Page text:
The early draft of this post sat in my system for about a week. How’s that for irony?
Many of us are good at starting things — it’s the finishing that we need help with.
The truth is, it might seem funny that my post on “How to Finish” sat unfinished for 7 days, but I’m actually decent at finishing. I start a whole bunch of articles and books, and let those ideas germinate. When I’m ready to focus on them, I get them to done pretty easily.
How? Many people wrote in to ask me to write a post called “How to Finish” after I wrote about How to Start. Reader Anthony Zullo, for example, asked:
“You know when you get to the middle of a project, like a novel and start to lose motivation. Well, how do you develop that motivation after you’re half way up the hill but not yet walking downhill yet?”
I don’t have all the answers, but I’ll gladly share what works for me.

For me, finishing is all about motivation. If you’re having a difficult time finishing, it’s best to look closely at why you want to finish in the first place.
If the task or project isn’t something you want to do, consider the consequences of dropping it. I’ve done this often and it’s a relief when I finally drop something I didn’t really want to do in the first place.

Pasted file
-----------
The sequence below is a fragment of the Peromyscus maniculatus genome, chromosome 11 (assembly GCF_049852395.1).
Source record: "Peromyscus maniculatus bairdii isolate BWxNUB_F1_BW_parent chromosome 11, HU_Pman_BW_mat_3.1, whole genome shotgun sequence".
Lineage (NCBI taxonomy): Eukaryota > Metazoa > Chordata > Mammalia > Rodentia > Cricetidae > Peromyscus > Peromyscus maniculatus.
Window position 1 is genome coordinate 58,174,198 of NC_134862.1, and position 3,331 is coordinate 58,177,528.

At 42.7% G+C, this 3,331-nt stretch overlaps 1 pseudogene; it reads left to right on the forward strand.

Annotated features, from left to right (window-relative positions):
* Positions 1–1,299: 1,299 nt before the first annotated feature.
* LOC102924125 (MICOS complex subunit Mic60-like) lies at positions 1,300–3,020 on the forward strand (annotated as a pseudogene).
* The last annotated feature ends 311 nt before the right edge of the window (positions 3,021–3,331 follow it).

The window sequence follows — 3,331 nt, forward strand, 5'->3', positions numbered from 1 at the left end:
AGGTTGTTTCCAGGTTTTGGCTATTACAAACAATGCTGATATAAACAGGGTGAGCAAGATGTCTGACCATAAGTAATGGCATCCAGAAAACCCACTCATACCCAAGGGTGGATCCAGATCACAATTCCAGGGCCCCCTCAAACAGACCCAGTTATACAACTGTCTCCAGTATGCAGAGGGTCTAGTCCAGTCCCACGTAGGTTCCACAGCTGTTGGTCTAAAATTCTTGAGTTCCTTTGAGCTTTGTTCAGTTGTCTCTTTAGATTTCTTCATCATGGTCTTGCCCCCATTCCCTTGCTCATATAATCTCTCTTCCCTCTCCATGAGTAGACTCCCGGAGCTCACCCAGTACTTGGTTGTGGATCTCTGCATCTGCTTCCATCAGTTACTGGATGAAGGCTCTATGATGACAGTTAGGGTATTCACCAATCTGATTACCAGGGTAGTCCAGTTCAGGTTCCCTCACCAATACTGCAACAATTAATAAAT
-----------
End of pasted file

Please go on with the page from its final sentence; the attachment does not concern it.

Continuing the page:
If you really do want to do the task/project, ask why. What do you get out of it? Do you love doing it? Is there some benefit you’ll get? Visualize that — it might get you going.
If you need more motivation, find a way to give yourself some public accountability. Set a deadline, do a blog post, tweet about finishing. A little positive public pressure can be a good thing.

Get Moving
In my post, How to Start, I shared a tip for getting going:
Make it ridiculously easy to get started. Make the task so small, so easy, you can’t say no — make it just 1 minute long, for example, or even just 20 seconds.
Use the same tip for finishing: break your task into tiny little mini-steps, and just get started on each one by making them so easy you can’t *not* do it. And keep doing that, repeatedly, until you’re done.
It’s that simple. If you can’t write a whole chapter of your book or report, just write a paragraph or two. Take a walk around for a minute, then write another paragraph or two. Keep doing this until you’re done.
Then go out and tell the world you finished. It’s awesome.

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May 2013